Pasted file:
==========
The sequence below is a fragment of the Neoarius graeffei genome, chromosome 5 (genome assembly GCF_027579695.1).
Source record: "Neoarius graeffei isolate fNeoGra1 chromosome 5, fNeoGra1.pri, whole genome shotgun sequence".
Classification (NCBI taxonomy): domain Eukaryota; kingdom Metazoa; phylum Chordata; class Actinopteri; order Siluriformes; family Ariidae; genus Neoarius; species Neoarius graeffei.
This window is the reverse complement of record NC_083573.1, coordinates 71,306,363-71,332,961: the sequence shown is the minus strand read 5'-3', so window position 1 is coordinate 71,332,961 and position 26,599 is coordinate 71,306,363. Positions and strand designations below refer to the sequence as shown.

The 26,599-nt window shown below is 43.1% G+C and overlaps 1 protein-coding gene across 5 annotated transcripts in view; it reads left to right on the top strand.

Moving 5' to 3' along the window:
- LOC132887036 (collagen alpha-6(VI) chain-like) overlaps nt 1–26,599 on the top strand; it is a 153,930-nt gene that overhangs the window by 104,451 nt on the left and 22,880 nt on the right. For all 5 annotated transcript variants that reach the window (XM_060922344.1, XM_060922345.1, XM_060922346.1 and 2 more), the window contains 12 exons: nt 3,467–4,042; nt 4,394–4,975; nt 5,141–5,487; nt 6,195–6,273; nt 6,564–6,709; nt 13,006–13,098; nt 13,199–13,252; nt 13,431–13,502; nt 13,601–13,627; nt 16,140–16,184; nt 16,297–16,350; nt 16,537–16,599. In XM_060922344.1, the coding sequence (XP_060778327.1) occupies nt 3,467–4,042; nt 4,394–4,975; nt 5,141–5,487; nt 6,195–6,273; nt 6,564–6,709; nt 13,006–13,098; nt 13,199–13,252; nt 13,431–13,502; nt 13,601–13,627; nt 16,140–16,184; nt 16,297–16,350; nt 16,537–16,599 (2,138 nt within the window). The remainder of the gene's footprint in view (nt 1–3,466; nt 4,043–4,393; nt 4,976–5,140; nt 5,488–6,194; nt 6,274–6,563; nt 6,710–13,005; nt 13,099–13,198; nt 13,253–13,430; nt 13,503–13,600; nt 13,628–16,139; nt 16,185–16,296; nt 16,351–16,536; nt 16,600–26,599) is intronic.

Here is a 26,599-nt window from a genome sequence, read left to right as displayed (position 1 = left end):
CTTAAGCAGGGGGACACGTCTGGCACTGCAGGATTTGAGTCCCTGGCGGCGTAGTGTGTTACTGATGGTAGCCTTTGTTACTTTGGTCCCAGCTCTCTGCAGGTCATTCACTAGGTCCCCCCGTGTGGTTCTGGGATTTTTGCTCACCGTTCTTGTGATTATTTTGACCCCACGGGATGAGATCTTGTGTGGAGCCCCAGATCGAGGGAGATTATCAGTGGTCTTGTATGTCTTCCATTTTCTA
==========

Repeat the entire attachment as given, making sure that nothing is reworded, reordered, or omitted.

The sequence below is a fragment of the Neoarius graeffei genome, chromosome 5 (genome assembly GCF_027579695.1).
Source record: "Neoarius graeffei isolate fNeoGra1 chromosome 5, fNeoGra1.pri, whole genome shotgun sequence".
Classification (NCBI taxonomy): domain Eukaryota; kingdom Metazoa; phylum Chordata; class Actinopteri; order Siluriformes; family Ariidae; genus Neoarius; species Neoarius graeffei.
This window is the reverse complement of record NC_083573.1, coordinates 71,306,363-71,332,961: the sequence shown is the minus strand read 5'-3', so window position 1 is coordinate 71,332,961 and position 26,599 is coordinate 71,306,363. Positions and strand designations below refer to the sequence as shown.

The 26,599-nt window shown below is 43.1% G+C and overlaps 1 protein-coding gene across 5 annotated transcripts in view; it reads left to right on the top strand.

Moving 5' to 3' along the window:
- LOC132887036 (collagen alpha-6(VI) chain-like) overlaps nt 1–26,599 on the top strand; it is a 153,930-nt gene that overhangs the window by 104,451 nt on the left and 22,880 nt on the right. For all 5 annotated transcript variants that reach the window (XM_060922344.1, XM_060922345.1, XM_060922346.1 and 2 more), the window contains 12 exons: nt 3,467–4,042; nt 4,394–4,975; nt 5,141–5,487; nt 6,195–6,273; nt 6,564–6,709; nt 13,006–13,098; nt 13,199–13,252; nt 13,431–13,502; nt 13,601–13,627; nt 16,140–16,184; nt 16,297–16,350; nt 16,537–16,599. In XM_060922344.1, the coding sequence (XP_060778327.1) occupies nt 3,467–4,042; nt 4,394–4,975; nt 5,141–5,487; nt 6,195–6,273; nt 6,564–6,709; nt 13,006–13,098; nt 13,199–13,252; nt 13,431–13,502; nt 13,601–13,627; nt 16,140–16,184; nt 16,297–16,350; nt 16,537–16,599 (2,138 nt within the window). The remainder of the gene's footprint in view (nt 1–3,466; nt 4,043–4,393; nt 4,976–5,140; nt 5,488–6,194; nt 6,274–6,563; nt 6,710–13,005; nt 13,099–13,198; nt 13,253–13,430; nt 13,503–13,600; nt 13,628–16,139; nt 16,185–16,296; nt 16,351–16,536; nt 16,600–26,599) is intronic.

Here is a 26,599-nt window from a genome sequence, read left to right as displayed (position 1 = left end):
CTTAAGCAGGGGGACACGTCTGGCACTGCAGGATTTGAGTCCCTGGCGGCGTAGTGTGTTACTGATGGTAGCCTTTGTTACTTTGGTCCCAGCTCTCTGCAGGTCATTCACTAGGTCCCCCCGTGTGGTTCTGGGATTTTTGCTCACCGTTCTTGTGATTATTTTGACCCCACGGGATGAGATCTTGTGTGGAGCCCCAGATCGAGGGAGATTATCAGTGGTCTTGTATGTCTTCCATTTTCTA